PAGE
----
Location: Plant Polymer ResearchTitle: Synergistic effect of calcium carbonate and biobased particles for rubber reinforcement and comparison to silica reinforced rubber
Submitted to: Journal of Composites Science
Publication Type: Peer Reviewed Journal
Publication Acceptance Date: 8/11/2020
Publication Date: 8/13/2020
Citation: Jong, L. 2020. Synergistic effect of calcium carbonate and biobased particles for rubber reinforcement and comparison to silica reinforced rubber. Journal of Composites Science. 4(3). Article 113. https://doi.org/10.3390/jcs4030113.
Interpretive Summary: Commercially, calcium carbonate (calcite) particles have been added to rubbers and plastics to improve strength and reduce cost in the industrial production of tires, wire cables, pipes, and flooring for many decades. However, the strength of rubber reinforced with calcium carbonate is relatively low compared to major fillers such as carbon black and silica. We have increased significantly the strength of calcium carbonate reinforced rubber by partially replacing calcium carbonate particles with soybean derived particles. This accomplishment has increased the potential of using more soybeans in new applications and therefore increases the value of soybean and natural rubber, which will have economic benefit to soybean and natural rubber businesses.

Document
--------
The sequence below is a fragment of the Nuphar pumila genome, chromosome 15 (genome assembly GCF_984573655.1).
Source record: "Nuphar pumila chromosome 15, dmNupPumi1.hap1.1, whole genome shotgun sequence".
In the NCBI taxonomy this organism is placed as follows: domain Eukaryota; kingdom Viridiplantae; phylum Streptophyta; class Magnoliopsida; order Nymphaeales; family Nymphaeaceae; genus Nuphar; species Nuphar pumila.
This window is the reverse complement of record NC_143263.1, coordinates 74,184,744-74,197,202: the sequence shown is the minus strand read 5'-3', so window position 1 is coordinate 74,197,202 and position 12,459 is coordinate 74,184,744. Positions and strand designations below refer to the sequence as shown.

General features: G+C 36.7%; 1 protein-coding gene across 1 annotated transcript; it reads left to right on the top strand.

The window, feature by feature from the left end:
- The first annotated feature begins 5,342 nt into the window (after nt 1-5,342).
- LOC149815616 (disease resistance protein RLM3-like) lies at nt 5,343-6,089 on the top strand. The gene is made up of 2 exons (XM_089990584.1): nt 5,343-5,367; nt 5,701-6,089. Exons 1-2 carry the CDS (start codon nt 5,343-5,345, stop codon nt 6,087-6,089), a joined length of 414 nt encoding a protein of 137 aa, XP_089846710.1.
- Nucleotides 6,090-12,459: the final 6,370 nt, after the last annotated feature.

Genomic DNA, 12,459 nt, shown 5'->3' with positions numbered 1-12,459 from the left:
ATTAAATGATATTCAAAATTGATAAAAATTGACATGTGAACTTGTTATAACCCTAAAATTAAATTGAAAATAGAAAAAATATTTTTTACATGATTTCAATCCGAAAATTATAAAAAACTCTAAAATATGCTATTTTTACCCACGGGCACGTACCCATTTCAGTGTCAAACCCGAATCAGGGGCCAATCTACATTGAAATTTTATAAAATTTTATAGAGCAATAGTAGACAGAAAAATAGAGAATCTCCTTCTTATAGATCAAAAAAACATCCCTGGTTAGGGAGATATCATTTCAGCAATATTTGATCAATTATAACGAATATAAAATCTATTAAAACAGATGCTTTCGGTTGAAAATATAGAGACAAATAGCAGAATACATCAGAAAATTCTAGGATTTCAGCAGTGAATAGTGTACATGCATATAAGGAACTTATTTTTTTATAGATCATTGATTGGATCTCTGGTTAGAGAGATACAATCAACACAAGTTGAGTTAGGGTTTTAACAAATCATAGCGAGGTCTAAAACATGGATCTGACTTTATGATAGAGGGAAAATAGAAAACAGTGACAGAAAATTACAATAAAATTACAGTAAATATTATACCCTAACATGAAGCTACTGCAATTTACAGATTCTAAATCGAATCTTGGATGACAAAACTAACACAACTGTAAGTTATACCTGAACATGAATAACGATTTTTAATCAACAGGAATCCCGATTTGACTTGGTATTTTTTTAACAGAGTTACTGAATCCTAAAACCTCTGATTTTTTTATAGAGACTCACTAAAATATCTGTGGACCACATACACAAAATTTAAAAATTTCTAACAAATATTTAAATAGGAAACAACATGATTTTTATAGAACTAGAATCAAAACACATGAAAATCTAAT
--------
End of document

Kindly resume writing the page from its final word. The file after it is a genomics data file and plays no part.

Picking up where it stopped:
Technical Abstract: Silica is a standard commercial filler to reduce rolling resistance of tires. The co-filler of nano-size calcium carbonate and bio-based particles also produce reinforced rubber with similar tensile properties and rolling resistance as silica reinforced rubber. A synergistic effect between calcium carbonate and soy protein nanoparticles was observed to produce reinforced rubber with good tensile properties and low rolling resistance. The protein increases the effective crosslink density and moduli of calcium carbonate reinforced rubber. Stearic acid coated calcium carbonate particles have a greater reinforcement effect than the uncoated calcium carbonate particles. Mechanical properties of the composites can be adjusted through the complimentary effect of these two fillers. The composite that contains 60% protein and 40% coated calcium carbonate has mechanical properties comparable to that of the silica reinforced rubber. The temperature and strain dependent dynamic mechanical properties, as well as the stress relaxation behaviors of these rubbers, reveal synergistic effect between the co-fillers. This development demonstrates an economical method to produce useful reinforced rubbers.